Culture and Sport Minister Miri Regev has instructed the ministry’s Director General Yossi Sharabi to put together an initiative that would have all cultural and sport centers built by the state to raise the Israeli flag on Independence Day.
According to Ynet sources, Regev is also seeking to implement this instruction in future buildings that will be funded by the state. The initiative is slated to be brought up at the next Knesset session.
If approved, Regev’s proposal would apply to all soccer stadiums, sports halls, theaters and culture centers built with state funding, whether directly by the Israeli Government or indirectly through state-run lotteries.
The initiative is set to stir up controversy, mostly due to its broad implementation, which would include culturally sensitive locations such as the Arabic-speaking al-Midan Theater in Haifa and the Doha Stadium in Sakhnin, whose population is predominantly Arab (In the past, officials at Doha Stadium had sought to prevent Israeli flags from being brought into the stadium, so as to “prevent provocations”).
When she first took office, Regev had promised to promote the Israeli flag’s prominence through legislation and regulations. Over the last few days, the Ministry has conducted a legal assessment of the issue, and is due to put forth a proposal that is expected to pass without legal difficulties during the Knesset’s summer session, which will begin later in May.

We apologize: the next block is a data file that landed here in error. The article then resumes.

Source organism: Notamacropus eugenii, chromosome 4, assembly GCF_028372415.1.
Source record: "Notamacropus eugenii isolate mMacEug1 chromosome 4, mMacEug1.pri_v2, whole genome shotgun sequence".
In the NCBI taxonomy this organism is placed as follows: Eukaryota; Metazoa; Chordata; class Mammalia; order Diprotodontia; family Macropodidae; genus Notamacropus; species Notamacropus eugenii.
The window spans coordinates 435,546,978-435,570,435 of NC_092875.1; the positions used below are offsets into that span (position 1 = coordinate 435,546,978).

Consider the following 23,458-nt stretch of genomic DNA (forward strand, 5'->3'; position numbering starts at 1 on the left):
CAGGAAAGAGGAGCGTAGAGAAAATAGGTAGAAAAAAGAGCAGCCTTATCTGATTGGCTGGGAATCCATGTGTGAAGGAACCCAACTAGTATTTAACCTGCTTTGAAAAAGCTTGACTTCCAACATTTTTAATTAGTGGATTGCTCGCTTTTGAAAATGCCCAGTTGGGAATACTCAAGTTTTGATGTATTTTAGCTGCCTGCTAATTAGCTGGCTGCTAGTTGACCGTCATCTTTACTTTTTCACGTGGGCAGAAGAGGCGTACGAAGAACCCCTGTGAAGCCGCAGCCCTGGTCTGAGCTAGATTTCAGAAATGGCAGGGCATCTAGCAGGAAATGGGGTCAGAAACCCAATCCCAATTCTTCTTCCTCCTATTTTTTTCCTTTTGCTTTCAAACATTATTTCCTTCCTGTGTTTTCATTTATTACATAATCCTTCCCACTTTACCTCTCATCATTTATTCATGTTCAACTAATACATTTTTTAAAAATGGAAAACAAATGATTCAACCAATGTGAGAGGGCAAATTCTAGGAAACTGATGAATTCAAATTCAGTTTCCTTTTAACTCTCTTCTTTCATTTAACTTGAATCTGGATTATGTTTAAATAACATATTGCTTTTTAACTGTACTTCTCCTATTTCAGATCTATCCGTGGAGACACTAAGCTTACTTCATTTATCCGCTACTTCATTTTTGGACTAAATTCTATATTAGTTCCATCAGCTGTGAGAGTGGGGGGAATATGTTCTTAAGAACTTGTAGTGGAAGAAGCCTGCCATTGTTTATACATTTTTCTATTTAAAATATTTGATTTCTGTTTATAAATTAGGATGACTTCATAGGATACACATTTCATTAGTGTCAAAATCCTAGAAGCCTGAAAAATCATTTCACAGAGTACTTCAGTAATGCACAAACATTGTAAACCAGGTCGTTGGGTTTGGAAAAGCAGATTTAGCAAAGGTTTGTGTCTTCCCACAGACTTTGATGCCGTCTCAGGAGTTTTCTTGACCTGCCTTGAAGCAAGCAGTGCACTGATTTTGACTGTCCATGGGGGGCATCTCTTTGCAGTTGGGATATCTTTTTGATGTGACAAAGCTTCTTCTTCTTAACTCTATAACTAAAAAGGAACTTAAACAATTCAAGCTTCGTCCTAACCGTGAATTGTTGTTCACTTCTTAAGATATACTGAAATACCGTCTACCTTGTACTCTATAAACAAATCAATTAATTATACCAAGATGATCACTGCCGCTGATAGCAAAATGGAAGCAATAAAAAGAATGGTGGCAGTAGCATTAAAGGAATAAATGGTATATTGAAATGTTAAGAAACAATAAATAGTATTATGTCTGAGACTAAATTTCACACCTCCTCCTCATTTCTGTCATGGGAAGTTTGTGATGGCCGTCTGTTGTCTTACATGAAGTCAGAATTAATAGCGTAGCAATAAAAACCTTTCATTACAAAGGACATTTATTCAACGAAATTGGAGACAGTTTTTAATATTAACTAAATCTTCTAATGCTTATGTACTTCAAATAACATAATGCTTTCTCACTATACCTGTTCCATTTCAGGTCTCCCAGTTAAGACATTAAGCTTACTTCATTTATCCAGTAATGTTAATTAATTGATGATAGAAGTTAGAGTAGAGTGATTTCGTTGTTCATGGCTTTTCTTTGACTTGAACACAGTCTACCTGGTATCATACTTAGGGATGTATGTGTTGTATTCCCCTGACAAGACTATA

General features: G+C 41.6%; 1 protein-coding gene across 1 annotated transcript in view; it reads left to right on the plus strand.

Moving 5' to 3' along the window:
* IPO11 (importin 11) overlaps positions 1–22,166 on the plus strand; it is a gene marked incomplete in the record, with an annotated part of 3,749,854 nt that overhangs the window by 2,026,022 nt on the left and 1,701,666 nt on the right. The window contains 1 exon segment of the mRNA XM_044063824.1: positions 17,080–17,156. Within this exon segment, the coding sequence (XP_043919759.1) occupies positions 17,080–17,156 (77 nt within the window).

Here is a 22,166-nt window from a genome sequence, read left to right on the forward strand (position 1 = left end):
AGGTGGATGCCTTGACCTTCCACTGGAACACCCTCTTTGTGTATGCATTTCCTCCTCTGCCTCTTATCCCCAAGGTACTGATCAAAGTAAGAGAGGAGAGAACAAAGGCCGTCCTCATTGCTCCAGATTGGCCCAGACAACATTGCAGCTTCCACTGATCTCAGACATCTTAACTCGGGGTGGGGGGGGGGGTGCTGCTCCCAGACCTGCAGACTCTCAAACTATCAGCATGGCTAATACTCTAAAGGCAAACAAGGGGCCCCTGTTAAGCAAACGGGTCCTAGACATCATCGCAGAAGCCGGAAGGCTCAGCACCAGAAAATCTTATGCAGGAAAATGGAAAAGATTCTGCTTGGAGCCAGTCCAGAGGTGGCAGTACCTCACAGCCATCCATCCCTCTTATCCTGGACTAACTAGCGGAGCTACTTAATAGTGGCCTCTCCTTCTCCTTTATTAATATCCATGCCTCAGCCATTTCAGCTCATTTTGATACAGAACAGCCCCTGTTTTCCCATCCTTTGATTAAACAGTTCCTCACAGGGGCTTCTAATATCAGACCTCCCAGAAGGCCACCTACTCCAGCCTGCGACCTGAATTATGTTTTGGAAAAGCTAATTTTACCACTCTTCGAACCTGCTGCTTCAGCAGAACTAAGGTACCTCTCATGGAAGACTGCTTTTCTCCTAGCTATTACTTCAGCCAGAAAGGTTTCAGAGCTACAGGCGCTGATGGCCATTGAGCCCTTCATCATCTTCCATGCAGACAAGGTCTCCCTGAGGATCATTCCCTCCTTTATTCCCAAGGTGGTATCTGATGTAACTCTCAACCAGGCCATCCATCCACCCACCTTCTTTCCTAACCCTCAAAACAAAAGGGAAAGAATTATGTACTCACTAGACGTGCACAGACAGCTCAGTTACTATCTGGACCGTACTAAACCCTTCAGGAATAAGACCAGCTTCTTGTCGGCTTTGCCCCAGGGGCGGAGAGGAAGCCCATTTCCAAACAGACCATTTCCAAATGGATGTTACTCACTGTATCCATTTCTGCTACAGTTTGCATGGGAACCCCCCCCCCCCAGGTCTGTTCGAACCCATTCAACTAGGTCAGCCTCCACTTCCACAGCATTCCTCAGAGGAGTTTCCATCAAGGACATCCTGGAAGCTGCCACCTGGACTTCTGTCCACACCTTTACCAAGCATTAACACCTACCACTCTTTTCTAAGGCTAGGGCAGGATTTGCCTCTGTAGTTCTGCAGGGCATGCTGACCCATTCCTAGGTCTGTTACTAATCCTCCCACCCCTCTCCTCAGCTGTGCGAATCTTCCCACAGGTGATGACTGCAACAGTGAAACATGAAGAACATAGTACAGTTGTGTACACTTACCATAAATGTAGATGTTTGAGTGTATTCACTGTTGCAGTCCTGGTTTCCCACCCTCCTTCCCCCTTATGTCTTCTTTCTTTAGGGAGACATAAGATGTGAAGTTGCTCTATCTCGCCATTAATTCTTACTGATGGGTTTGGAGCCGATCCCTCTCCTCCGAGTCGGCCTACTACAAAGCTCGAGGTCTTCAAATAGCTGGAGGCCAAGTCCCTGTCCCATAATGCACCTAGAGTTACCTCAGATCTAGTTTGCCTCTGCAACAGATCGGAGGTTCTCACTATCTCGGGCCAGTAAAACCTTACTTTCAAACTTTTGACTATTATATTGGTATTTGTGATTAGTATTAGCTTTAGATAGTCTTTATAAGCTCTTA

The initiative is far from being the first controversial stance Regev has made as Culture and Sport Minister. Upon entering office, she stated that she plans on carrying out dramatic changes regarding the funding received by culture institutions, including allocating funds to Eastern Jewish institutions http://www.ynetnews.com/articles/0,7340,L-4775187,00.html and has already put forth the “Loyalty Bill,” http://www.ynetnews.com/articles/0,7340,L-4770403,00.html, which aims to deny funding from artists and culture institutions that “activity that undermines Israel's existence as a Jewish and democratic state.” Among others, this includes recognizing Independence Day as a day of mourning.
The initiative has already raised criticism from Israeli artists who view it as a way to silence criticism against the government.
“Israel’s 68th Independence Day and The Day of Remembrance for the Fallen Soldiers of Israel and Victims of Terrorism obligate us to guard the state and its symbols,” said Regev. “It is inconceivable that raising the Israeli flag in culture and sport centers built by the state will decided by individual discretion. The institutions that Israel erects should proudly wave its flag.”